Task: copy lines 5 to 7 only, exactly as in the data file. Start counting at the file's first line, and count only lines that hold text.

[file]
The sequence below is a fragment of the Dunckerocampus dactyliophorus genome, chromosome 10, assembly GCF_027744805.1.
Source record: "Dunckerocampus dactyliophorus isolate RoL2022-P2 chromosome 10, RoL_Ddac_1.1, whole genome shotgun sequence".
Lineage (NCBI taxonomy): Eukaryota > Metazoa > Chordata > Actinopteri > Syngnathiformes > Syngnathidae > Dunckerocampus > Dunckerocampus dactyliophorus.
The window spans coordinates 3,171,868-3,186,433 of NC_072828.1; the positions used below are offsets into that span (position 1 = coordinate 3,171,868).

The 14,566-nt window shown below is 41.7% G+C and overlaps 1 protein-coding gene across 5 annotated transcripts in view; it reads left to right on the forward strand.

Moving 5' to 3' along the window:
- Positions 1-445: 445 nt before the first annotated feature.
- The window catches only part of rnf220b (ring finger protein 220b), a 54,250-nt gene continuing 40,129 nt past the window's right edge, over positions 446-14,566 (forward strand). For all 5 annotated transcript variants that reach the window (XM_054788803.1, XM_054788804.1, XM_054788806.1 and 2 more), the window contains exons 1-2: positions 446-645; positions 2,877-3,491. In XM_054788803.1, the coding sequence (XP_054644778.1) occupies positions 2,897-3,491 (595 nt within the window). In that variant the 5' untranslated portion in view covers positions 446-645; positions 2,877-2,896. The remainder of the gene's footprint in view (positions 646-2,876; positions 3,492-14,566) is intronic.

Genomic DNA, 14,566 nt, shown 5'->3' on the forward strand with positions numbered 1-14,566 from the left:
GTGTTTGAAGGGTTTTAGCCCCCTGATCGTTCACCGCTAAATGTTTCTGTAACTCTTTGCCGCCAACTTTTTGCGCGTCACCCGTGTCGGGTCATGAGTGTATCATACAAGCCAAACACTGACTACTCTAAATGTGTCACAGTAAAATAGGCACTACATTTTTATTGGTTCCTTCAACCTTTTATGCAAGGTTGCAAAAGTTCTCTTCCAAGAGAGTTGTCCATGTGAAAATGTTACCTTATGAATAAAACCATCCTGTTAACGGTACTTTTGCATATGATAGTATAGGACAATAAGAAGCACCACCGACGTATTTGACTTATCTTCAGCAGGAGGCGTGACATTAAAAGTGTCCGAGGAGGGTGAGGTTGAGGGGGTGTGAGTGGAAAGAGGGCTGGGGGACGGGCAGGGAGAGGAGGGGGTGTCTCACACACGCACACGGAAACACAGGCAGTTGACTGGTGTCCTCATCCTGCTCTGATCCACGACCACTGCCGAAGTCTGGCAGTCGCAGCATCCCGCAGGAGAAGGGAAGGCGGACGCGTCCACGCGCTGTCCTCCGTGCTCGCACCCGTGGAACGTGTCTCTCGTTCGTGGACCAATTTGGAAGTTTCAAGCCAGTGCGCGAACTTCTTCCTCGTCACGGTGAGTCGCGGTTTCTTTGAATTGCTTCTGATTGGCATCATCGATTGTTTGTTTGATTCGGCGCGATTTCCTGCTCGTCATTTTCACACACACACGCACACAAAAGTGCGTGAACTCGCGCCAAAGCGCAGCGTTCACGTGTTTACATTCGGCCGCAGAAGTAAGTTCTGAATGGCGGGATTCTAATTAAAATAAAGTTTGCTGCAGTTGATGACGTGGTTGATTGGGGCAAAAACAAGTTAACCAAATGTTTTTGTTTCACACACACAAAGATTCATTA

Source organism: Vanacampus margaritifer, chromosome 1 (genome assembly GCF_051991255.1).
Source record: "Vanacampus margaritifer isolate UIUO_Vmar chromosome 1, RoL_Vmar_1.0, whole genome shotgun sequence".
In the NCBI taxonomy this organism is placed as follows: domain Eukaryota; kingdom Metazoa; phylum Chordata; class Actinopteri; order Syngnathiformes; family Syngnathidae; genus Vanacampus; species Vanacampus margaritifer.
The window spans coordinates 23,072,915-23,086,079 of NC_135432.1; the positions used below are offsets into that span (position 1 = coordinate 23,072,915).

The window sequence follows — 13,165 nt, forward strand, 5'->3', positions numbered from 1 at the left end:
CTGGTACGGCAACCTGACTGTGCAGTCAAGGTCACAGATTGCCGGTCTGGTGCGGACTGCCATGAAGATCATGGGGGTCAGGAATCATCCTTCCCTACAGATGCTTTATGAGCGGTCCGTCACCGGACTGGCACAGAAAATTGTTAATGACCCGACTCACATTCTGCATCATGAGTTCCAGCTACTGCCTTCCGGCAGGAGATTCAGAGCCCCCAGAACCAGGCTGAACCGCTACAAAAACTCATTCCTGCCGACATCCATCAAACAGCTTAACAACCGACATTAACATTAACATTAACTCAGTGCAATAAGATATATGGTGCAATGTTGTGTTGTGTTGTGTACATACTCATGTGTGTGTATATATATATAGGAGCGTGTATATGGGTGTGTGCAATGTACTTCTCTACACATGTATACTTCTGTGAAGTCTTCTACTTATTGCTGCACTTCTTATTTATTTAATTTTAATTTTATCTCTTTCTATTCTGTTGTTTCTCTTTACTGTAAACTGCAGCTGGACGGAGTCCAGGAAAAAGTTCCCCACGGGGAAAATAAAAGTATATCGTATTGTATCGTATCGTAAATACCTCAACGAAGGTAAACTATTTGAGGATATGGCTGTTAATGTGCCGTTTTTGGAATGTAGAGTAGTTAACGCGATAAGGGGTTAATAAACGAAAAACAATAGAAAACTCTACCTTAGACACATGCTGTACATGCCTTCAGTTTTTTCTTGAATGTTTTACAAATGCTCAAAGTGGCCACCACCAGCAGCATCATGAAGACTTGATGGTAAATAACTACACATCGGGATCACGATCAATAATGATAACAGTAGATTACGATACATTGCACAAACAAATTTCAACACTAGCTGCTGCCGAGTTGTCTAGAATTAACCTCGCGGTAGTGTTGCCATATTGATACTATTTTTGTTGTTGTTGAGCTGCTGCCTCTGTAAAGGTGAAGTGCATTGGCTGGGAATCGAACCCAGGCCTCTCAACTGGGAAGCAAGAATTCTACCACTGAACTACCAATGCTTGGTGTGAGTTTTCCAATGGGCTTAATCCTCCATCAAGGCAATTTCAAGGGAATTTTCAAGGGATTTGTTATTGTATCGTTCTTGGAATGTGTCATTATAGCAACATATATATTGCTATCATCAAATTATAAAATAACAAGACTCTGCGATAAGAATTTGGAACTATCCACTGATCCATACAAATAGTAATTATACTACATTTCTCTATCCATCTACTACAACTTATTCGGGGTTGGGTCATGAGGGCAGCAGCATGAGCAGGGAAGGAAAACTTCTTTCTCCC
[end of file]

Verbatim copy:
The 14,566-nt window shown below is 41.7% G+C and overlaps 1 protein-coding gene across 5 annotated transcripts in view; it reads left to right on the forward strand.

Moving 5' to 3' along the window:
- Positions 1-445: 445 nt before the first annotated feature.